Family Law FAQ

If you are in need of a family law or divorce attorney, you may be experiencing a great deal of uncertainty. At CoakleyKrol, we understand what you're going through. We regularly develop custom legal solutions to help individuals and families in Denver and throughout the Front Range resolve divorce disputes and other family law issues.

Following are some of the most common questions our clients have when they contact us for legal representation. If you have other questions, please do not hesitate to contact our office at 720-644-9956 to schedule a consultation.

How long will my divorce take?

Every divorce is different, and the facts of your case, along with the level of cooperation between you and the other party, will determine how long the divorce will take to finalize.

With that said, most divorces take about three months to complete, whereas a particularly contentious divorce could take as long as 18 months.

At CoakleyKrol, we use innovative legal strategies and negotiation techniques to minimize the duration and cost of divorce proceedings.

What is marital property?

In Colorado, as in other states, property and debts acquired during the course of a marriage are generally regarded as marital property. The law calls for an "equitable distribution" of marital property when two spouses divorce.

Equitable division does not necessarily mean that assets and debts will be divided straight down the middle. Factors such as the duration of the marriage, each spouse's contribution to the household income, and each spouse's economic circumstances can all affect how marital property is divided.

Various kinds of marital assets — not all of them obvious — may be subject to division. For more on specific kinds of assets, please see our Colorado property division overview.

Additionally, there may be separate property to consider. Separate property is generally not divided in a divorce. Examples of separate property include the value of a business on the marriage date and gifts and inheritances received by only one spouse.

Our lawyers can help you determine whether you have separate property that should be excluded from the divorce settlement.

What will happen to my house?

In many cases, the family home is the most valuable asset to be considered for property division. Depending on the circumstances, there may be a number of ways to approach dealing with this important asset.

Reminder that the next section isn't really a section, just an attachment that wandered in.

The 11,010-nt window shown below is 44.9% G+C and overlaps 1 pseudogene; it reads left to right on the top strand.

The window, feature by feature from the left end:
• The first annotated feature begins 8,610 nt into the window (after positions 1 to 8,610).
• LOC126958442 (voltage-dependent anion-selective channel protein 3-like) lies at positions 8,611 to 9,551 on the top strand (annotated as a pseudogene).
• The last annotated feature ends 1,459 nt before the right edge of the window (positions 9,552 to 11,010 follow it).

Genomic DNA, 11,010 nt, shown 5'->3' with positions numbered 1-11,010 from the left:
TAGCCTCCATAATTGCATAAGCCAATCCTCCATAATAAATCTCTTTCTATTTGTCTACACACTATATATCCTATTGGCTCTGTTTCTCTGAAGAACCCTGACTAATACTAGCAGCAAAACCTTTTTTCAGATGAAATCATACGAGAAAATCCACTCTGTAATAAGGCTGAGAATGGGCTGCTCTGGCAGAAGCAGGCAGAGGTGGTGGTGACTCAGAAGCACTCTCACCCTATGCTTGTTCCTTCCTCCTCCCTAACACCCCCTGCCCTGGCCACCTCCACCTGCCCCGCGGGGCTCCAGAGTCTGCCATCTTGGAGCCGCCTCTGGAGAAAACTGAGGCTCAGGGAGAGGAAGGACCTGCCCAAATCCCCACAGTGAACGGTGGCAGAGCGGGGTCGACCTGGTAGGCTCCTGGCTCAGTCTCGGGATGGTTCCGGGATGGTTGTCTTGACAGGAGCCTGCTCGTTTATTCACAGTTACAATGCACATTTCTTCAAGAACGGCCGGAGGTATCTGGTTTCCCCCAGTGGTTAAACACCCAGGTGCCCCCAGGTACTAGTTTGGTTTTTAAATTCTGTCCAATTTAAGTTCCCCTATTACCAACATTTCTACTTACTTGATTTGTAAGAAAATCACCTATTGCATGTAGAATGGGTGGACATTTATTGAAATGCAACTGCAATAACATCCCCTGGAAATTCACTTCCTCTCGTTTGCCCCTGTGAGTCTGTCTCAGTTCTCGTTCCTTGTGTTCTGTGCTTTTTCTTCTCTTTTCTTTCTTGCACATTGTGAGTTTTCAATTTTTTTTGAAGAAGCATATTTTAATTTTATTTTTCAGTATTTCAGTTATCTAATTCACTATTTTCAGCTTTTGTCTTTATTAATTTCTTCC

Often, when a couple has children, the parent with whom the children spend the most time will continue living in the family home with the kids. Every family is different, however, and the arrangements for your family should fit your specific situation.

There may also be a mortgage or other home-related costs to consider, and these matters can be addressed when negotiating a fair settlement. In some cases, it makes sense for the spouses to sell the home and split the proceeds; in other cases, it may be better to negotiate for a larger share of other assets in exchange for your share in the house.

We encourage you to contact our office in Denver if you have questions about any of these matters.

How are parental rights and responsibilities determined?

When parents are unable to agree on a parenting plan, the issues can be resolved in court or out of court. If out-of-court solutions cannot be achieved through mediation or another form alternative dispute resolution, it becomes necessary to ask a judge to decide.

At CoakleyKrol, we do everything legally in our power to help parents resolve their child custody differences outside of court. While it is sometimes necessary, litigation can be costly and time-consuming, and often parents are not satisfied with a judge's decision. After all, no one knows your family better than you do.

In general, courts in Colorado and throughout the country make child custody decisions based on what is in the best interests of the child. Proving in court what is actually in the child's best interests requires evidence, which in some cases involves the public sharing of information that parents would rather not share — another reason to seek out-of-court solutions when possible.

With that in mind, we can help you create an innovative parenting plan that optimizes benefits for everyone involved — all while avoiding court and minimizing costs.

For more on these issues, please see our overview of achieving optimal results for Denver families.